Analysis of Some Indicators of the Presence of Poverty in Southern Provinces in Jordan

Mohammad H. Saleh, Firas M. Alrawashdeh, Jameel J. Jaber


This study discusses some indicators of poverty in Jordan as a whole and in the southern provinces in specific. The purposes of the study are:
1. to know the variables which affect poverty.
2. to know the effect of poverty in the southern provinces on poverty in the country as a whole.
3. to examine the relationship between poverty and unemployment.
4. to give some suggestaions of how to decrease poverty in the southern provinces.
This study uses a descriptive and econometric analysis to measure some indicators for poverty, such as, individual expenditures on education, individual expenditures on health, unemployment and inflation. The descriptive analysis found that the quality of health services in the capital Amman is better than that in the southern provinces. Also, the unemployment rate in the southern provinces is higher than all provinces in Jordan for these reasons. First, the quality of education is lower than the one in Amman. Second, the culture of shame and reluctance to work in entry level occupations is widespread. Third, the failure of local investors and foreign investors to invest in the southern provinces decreases the availability of new jobs and then increases unemployment. The econometric results found that there is a positive relationship between poverty measured by the highest rate of individual income, individual expenditures on education, individual expenditure on health, and the inflation rate. Finally, the research shows that there is a negative relationship between poverty measured by income and the unemployment rate. The study also provides a package of suggestions and recommendations to combat poverty in the southern provinces. Also, it suggests creative ideas in order to turn them into investors in projects through the creation of a fund of venture capital in the southern provinces.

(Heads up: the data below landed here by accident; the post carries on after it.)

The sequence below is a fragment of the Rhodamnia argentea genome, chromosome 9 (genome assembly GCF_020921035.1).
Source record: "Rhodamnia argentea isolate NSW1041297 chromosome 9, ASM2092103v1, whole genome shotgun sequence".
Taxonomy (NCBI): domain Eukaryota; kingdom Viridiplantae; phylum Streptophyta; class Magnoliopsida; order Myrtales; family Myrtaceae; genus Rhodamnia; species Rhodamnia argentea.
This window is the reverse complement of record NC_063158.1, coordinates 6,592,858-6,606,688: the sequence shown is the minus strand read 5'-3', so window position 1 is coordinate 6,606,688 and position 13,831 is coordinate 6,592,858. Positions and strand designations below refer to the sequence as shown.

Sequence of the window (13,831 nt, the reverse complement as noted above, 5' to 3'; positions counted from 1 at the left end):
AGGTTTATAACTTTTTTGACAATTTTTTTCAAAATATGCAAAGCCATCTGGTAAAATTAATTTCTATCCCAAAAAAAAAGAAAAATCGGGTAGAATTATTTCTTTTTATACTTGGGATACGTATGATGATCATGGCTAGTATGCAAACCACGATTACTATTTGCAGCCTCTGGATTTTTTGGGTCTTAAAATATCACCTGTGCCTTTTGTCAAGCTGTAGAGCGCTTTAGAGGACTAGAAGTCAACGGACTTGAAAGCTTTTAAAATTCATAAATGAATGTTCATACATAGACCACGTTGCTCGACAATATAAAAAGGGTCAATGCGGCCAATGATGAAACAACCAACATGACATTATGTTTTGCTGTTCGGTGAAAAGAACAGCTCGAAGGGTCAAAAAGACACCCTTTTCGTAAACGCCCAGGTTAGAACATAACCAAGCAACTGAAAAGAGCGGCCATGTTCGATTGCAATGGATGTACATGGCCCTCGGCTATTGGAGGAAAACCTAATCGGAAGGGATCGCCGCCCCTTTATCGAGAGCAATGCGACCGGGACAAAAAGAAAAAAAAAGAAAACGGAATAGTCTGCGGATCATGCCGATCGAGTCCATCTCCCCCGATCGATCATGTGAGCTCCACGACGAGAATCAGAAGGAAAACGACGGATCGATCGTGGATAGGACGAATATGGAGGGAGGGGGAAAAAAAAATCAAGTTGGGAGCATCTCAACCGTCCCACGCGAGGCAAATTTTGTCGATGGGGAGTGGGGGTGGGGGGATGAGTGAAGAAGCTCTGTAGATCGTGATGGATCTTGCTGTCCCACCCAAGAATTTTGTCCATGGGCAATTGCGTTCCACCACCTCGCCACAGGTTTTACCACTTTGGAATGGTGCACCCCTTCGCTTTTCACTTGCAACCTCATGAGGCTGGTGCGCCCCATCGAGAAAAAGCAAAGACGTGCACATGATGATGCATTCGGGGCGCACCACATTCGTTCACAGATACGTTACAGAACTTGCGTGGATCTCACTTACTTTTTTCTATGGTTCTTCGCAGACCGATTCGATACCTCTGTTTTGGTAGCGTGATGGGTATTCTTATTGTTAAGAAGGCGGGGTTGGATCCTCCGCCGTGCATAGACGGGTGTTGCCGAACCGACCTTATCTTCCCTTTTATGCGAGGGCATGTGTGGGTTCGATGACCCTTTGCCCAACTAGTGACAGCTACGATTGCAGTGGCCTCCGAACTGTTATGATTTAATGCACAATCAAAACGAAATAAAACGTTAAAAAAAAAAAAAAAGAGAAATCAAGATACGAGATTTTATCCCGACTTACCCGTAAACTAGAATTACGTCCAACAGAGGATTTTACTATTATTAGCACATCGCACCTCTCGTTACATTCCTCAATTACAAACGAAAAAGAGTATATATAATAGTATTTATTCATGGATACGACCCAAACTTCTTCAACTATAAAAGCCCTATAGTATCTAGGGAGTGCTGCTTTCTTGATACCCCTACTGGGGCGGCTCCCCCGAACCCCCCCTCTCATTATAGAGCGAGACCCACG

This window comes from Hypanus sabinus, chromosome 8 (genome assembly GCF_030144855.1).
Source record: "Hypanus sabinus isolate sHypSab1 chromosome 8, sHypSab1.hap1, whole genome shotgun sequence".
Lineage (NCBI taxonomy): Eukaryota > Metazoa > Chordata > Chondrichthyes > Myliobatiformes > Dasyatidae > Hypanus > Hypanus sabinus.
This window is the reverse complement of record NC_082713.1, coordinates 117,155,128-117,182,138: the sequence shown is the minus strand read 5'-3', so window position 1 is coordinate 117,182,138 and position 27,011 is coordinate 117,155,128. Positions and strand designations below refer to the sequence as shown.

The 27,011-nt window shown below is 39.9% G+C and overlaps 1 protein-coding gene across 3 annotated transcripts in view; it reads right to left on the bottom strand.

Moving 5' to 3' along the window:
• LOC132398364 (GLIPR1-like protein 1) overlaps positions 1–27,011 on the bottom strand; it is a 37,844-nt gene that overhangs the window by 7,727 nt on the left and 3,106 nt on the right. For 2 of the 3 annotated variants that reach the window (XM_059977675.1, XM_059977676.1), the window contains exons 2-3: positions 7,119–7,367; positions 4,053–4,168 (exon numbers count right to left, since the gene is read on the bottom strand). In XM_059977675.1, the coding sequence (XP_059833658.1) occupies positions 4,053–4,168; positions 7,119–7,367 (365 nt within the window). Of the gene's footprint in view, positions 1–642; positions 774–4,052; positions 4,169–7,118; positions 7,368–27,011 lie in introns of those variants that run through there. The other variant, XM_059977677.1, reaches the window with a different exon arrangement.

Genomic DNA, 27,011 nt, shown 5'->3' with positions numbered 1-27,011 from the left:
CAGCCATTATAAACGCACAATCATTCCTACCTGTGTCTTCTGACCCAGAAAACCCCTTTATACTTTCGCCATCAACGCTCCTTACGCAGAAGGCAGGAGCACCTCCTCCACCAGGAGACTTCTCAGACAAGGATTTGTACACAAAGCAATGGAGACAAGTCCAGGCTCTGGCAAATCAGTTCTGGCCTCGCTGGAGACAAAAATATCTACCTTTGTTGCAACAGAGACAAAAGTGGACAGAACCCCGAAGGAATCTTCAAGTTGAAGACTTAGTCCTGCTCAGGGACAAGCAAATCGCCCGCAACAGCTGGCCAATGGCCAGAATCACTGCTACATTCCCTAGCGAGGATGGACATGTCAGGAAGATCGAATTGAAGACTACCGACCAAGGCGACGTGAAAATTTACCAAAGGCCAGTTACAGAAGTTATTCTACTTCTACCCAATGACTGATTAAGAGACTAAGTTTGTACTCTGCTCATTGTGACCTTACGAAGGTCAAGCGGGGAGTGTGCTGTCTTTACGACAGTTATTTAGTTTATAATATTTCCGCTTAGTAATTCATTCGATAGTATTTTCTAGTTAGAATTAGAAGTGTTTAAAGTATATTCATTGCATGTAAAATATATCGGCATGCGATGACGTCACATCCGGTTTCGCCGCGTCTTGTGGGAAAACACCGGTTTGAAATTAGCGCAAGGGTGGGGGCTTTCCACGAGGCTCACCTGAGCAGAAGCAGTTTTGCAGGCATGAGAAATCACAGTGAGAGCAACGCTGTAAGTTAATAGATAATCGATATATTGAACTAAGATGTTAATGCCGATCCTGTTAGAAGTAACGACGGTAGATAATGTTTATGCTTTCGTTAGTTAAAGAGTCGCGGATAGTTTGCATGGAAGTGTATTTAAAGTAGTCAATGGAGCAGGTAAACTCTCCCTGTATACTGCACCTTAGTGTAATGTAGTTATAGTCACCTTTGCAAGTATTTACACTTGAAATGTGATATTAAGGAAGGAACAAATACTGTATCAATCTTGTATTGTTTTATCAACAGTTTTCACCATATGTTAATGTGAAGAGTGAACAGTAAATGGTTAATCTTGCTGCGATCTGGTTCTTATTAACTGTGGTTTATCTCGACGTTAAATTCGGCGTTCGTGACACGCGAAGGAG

Poverty, Unemployment, Inflation, Southern Cities in Jordan, Expenditure on Health and Education.

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